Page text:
August 07 2019 – Laura Wright




“Success depends less on strength of body than upon strength of mind and character.” -ARNOLD PAMLER


Words on paper make the best pat on the back.  Although many people’s lives are filled with more than enough gifts and parties, most still hunger for the personal words of their friends and family to help them celebrate a birthy, graduation, marriage, or achievement.  Your personal letter of congratulation can add something unique to any event.  Whatever the milestone, don’t let it pass by without writing a personal letter.



  • Mention the happy occasion, the honorees, and the date and place, and emphasize the importance of the milestone.  Include specific details about the person and the event.
  • Congratulate people for their intentions, hard work, or perseverance, not just their good luck (a retirement or major birthday is partly about effort, but it’s also about fortitude.)  Congratulate children appropriately, emphasizing their effort rather than their fame, their pride more than yours.  A well-written letter of congratulations adds to their long-term understanding of the civilized use of the written word.
  • When sending anniversary wishes to a couple, your letter should be about each of them, their relationship with each other, the occasion, your relationship with them, and connections in general.  Tell them how much you value the connection you all share.
  • Make it personal.  The format for a letter of congratulation should match the important nature of the message.  Show that you’ve put in effort to celebrate his or her achievement.  A handwritten letter reflects the permanence and effort of the occasion. Although congratulations conveyed by e-mail or telephone can deliver the initial “hurrah,” they don’t compare to a tangible letter. Commemorate an achievement by writing a keepsake.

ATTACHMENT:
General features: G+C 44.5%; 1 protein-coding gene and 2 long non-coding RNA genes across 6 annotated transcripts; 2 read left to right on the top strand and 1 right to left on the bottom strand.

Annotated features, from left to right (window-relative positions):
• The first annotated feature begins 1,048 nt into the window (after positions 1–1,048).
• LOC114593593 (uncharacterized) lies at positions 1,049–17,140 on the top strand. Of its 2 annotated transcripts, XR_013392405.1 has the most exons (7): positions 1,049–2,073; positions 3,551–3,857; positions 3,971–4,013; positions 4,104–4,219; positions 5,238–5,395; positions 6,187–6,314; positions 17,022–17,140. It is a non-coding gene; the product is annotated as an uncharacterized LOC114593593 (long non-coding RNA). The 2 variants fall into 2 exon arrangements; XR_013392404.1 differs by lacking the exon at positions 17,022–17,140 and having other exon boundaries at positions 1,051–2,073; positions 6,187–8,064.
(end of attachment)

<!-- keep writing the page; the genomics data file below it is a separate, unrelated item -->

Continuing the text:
• Choose materials that, depending on the event, look festive and bright or elegant and formal.  Whatever paper you use should be durable, because your letter may be archived to be read again in the future.



Arnold Palmer’s magnificent golf performance record, magnetic personality and unfailing sense of kindness to everybody with whom he came in contact has endeared him to millions throughout the world. Palmer’s tradition of writing congratulatory letters to golfers, professionals and amateurs who had won a tournament or achieved something special is well known in golf circles. Here is one such letter that he wrote to a high school golfer:


Arnold D. Palmer

May 23, 2014

Dear Nate: I understand from your brother, Adam, that you are quite a golfer and a great younger brother. I hear you’ve won several junior tournaments, including the Massachusetts Division II District Tournament. Congratulations! As you graduate from High School and continue on to Stonehill College, I think you will find life to be enjoyable and fulfilling if you follow this advise:

- Courtesy and respect are timeless principles, as well as good manners.

- Knowing when to speak is just as important as knowing what to say.

- Know how to win by following the rules.

- Know the importance of when and how to say thank you.

- Never underestimate the importance of a good education.

Good luck in college and study hard,

Sincerely, Arnold Palmer



RULES OF THUMB: Shepherd, Margaret and Sharon Hogan. The Art of the Personal Letter:A Guide to Connecting Through the Written Word. New York: Broadway Books, 2008.

LETTER FROM HISTORY: Adapted from arnoldpalmer.com, golfdigest.com and augusta.com